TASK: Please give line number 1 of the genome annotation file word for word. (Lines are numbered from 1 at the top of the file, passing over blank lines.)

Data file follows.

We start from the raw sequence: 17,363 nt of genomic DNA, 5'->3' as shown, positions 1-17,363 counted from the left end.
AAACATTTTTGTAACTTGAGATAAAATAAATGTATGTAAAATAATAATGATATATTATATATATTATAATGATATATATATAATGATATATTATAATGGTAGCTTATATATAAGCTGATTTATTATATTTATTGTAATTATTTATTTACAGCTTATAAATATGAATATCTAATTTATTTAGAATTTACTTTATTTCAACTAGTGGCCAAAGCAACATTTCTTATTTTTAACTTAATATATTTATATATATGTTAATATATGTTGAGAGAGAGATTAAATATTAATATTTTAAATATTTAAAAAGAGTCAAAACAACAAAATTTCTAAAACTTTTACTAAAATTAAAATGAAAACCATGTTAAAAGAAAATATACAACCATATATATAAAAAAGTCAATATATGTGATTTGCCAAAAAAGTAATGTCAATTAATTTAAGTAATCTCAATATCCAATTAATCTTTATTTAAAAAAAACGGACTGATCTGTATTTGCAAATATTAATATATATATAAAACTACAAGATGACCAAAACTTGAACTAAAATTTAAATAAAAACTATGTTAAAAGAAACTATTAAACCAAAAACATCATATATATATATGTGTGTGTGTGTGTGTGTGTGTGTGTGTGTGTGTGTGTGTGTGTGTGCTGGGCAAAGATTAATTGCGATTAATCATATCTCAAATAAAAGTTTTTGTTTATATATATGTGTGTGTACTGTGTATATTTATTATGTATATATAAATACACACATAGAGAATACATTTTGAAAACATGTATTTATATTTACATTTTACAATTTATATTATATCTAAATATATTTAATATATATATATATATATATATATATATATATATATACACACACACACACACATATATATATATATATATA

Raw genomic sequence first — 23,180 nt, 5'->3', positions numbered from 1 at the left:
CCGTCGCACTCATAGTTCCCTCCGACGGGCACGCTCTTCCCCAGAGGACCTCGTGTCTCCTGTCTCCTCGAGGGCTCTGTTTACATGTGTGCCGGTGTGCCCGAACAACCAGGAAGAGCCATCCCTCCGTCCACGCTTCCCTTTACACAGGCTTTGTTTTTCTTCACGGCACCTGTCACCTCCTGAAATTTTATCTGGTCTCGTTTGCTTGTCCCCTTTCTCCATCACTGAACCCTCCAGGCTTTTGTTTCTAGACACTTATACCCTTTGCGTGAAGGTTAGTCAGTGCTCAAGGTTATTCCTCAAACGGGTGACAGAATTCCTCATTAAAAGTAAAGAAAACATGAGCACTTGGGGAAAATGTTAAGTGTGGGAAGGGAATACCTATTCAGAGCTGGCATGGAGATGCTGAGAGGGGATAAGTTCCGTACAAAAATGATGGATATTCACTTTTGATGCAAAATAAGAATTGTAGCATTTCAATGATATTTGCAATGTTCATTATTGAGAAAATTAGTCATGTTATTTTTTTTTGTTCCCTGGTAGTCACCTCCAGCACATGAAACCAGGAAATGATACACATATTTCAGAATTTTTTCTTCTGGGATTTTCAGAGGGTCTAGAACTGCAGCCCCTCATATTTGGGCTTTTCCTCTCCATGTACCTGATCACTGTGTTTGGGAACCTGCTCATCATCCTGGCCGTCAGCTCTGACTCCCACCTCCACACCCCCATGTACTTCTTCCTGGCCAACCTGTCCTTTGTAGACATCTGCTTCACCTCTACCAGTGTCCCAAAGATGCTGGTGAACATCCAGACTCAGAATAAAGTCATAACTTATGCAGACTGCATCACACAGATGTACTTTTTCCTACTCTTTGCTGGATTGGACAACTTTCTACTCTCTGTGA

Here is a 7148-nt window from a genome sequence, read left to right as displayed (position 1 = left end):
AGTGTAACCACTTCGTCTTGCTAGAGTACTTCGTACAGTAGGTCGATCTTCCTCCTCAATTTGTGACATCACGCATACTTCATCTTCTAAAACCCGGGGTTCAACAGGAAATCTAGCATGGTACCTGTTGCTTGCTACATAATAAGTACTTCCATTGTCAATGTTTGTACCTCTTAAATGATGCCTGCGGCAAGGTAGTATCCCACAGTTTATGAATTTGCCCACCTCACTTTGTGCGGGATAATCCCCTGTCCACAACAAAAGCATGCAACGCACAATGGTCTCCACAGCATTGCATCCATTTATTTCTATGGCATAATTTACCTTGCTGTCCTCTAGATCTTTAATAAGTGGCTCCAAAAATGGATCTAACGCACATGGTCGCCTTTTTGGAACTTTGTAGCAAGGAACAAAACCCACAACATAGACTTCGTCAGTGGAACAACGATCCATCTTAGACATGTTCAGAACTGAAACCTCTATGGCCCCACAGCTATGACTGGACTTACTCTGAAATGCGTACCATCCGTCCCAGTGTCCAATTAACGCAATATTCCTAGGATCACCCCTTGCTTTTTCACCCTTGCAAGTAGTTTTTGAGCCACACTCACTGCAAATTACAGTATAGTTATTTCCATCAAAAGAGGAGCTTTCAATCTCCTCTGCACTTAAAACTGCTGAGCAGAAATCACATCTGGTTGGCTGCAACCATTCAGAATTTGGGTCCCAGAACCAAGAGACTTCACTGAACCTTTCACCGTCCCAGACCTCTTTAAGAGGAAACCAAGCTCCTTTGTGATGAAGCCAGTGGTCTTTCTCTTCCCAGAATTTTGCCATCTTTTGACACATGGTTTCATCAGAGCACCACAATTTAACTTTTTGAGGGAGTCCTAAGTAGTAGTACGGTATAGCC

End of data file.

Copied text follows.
We start from the raw sequence: 17,363 nt of genomic DNA, 5'->3' as shown, positions 1-17,363 counted from the left end.